Members of the healthcare industry praised last week's announcement that Doug Badger will replace Mark McClellan, M.D., as healthcare policy adviser to President Bush. Badger, 51, is a partner with consulting and lobbying firm Ernst & Young, and has a long history working on Capitol Hill and in health policy circles.
"For every critical healthcare debate in Congress, Doug has been there on the front lines," said Herb Kuhn, vice president of advocacy at the Premier hospital alliance. Badger "brings a real connection and understanding of the provider community," Kuhn said.
A White House spokesman declined to make Badger available for an interview, saying he needs time to "get his feet on the ground." Lobbyists and hospital officials contacted by Modern Healthcare to comment on the appointment expressed unanimous approval, although few could predict what it might mean for federal healthcare policy.
Some observers speculated that Badger is likely to continue moving forward with current Bush initiatives, such as health tax credits to reduce the ranks of the uninsured.
Before his job at Ernst & Young, Badger worked in a variety of roles on Capitol Hill and in HHS. During his 10-year stint in the Senate from 1989-1999, Badger worked as staff director of the Senate Republican Policy Committee and later served as chief of staff to Sen. Don Nickles (R-Okla.), who was assistant majority leader at the time.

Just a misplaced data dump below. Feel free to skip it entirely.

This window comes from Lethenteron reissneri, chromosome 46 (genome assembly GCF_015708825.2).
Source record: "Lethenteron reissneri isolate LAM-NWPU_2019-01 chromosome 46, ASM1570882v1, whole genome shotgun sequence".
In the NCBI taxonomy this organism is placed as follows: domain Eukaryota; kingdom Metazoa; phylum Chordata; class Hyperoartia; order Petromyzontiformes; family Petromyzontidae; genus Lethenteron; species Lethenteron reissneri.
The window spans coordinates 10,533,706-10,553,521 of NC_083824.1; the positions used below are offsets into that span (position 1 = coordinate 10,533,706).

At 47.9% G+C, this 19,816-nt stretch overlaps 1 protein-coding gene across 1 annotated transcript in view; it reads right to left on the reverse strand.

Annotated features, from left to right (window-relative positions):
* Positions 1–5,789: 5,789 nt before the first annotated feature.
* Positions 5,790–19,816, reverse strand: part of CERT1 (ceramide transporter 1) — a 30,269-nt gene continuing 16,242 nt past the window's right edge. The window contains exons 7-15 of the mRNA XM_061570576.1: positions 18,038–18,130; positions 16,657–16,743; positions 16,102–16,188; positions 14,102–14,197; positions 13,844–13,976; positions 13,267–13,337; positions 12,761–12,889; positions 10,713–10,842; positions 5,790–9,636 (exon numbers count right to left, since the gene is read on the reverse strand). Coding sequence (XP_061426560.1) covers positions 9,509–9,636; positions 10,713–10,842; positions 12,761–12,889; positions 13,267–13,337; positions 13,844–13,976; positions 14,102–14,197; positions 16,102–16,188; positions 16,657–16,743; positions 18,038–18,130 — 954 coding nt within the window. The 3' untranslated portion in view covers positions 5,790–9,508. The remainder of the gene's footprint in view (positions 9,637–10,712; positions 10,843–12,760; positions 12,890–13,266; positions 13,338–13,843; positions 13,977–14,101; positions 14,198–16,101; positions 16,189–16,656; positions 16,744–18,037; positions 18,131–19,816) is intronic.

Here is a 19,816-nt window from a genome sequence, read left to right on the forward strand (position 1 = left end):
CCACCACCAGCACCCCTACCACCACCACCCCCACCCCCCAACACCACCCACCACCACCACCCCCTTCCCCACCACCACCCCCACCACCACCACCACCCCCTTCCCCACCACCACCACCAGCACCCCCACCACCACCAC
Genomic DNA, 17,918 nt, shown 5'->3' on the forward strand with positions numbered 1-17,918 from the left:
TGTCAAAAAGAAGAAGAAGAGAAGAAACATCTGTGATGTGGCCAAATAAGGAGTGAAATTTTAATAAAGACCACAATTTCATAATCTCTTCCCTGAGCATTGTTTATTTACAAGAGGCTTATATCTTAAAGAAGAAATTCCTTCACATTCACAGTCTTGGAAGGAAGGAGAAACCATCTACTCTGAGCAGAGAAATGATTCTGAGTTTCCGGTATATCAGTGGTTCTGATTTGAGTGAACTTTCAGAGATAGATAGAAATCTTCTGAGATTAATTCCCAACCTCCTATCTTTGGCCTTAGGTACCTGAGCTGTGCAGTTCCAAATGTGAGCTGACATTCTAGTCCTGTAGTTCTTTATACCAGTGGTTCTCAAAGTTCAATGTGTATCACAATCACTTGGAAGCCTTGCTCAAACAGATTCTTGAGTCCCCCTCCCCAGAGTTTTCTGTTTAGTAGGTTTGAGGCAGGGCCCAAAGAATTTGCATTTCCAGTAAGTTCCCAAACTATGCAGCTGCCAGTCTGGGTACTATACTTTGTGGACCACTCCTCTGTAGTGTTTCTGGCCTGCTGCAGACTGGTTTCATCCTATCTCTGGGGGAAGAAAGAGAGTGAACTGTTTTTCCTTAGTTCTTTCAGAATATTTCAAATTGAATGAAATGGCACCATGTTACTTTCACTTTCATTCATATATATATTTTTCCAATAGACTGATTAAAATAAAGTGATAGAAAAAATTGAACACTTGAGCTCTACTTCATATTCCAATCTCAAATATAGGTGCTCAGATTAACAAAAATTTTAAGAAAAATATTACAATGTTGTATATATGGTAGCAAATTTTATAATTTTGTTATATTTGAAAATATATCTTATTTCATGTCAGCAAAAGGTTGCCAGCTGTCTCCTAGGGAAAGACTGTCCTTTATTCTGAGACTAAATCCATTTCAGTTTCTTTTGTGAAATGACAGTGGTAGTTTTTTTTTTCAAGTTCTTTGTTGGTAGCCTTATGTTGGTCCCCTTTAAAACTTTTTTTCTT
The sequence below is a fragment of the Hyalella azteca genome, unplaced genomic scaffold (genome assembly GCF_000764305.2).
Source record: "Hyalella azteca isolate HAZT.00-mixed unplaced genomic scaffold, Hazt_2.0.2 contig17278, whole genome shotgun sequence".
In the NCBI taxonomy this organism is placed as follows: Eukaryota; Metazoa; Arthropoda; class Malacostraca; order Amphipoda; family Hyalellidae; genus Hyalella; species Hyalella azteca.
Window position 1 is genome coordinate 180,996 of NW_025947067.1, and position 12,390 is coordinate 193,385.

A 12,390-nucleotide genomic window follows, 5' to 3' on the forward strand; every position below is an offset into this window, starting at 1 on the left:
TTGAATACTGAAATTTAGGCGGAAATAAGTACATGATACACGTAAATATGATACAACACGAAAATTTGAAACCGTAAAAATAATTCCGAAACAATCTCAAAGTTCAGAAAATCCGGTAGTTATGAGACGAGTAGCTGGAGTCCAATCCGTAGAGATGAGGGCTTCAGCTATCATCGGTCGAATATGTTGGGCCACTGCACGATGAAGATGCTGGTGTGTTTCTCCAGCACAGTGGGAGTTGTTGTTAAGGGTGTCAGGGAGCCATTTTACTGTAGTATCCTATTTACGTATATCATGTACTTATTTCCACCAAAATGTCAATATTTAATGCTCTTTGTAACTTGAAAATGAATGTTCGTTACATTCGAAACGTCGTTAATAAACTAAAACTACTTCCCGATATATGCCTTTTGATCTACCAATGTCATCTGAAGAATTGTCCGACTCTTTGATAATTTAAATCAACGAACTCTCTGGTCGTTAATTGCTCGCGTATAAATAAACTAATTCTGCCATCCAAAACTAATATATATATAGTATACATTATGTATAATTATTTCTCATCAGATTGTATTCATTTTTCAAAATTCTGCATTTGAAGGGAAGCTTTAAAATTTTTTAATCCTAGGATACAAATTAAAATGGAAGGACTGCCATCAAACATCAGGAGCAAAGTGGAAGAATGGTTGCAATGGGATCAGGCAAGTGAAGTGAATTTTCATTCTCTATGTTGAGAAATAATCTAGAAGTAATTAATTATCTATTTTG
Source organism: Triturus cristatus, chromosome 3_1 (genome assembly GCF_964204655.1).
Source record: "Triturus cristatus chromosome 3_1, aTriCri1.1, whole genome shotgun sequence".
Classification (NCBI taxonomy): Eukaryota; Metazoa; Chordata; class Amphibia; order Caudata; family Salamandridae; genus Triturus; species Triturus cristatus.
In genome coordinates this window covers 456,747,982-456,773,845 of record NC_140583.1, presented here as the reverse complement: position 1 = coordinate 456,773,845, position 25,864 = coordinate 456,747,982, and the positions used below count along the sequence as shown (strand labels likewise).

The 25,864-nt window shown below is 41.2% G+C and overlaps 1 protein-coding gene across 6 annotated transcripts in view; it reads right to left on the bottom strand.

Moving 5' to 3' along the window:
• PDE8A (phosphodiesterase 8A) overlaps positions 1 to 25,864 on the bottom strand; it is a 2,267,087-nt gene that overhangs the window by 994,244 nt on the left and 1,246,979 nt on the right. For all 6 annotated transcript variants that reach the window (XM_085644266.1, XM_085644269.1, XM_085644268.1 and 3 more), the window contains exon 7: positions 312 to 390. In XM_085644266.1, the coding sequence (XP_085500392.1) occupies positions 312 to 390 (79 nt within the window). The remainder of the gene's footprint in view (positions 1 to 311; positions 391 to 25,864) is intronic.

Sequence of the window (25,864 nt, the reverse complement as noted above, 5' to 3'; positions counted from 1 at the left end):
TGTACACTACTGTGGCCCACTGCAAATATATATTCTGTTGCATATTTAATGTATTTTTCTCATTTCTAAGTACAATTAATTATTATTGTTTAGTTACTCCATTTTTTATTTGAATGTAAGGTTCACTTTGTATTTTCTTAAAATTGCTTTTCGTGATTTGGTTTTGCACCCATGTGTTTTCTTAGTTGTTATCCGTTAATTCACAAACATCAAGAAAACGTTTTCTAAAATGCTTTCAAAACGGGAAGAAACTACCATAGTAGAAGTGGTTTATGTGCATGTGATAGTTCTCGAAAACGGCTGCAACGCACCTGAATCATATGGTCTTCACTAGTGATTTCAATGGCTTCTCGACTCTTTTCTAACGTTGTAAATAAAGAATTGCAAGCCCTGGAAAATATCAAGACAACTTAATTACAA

Before the Senate, Badger worked in HHS as deputy assistant secretary for human development services. He subsequently worked in the Social Security Administration, where he directed the office of legislative and regulatory policy. At the administration he also served as executive director of the Disability Advisory Council, which studies programs for the disabled.
Close followers of healthcare politics in Washington expressed confidence in Badger's capabilities.
"(Badger) has the rare combination of someone who really knows strategy along with policy and how to make things happen," said Richard Pollack, the American Hospital Association's executive vice president for advocacy and public policy. "Ask Democrats or Republicans. He's a smart guy who does his homework and knows the issues."
Badger's official title will be special assistant to the president for economic policy, a post that includes membership on Bush's National Economic Council. It was unclear at deadline when Badger will start work. He replaces Mark McClellan, M.D., who has been tapped to head the Food and Drug Administration.
Last week, the Senate Health, Education, Labor and Pension Committee approved McClellan's nomination on a voice vote after a hearing free of controversy. At deadline the full Senate was expected to confirm him soon.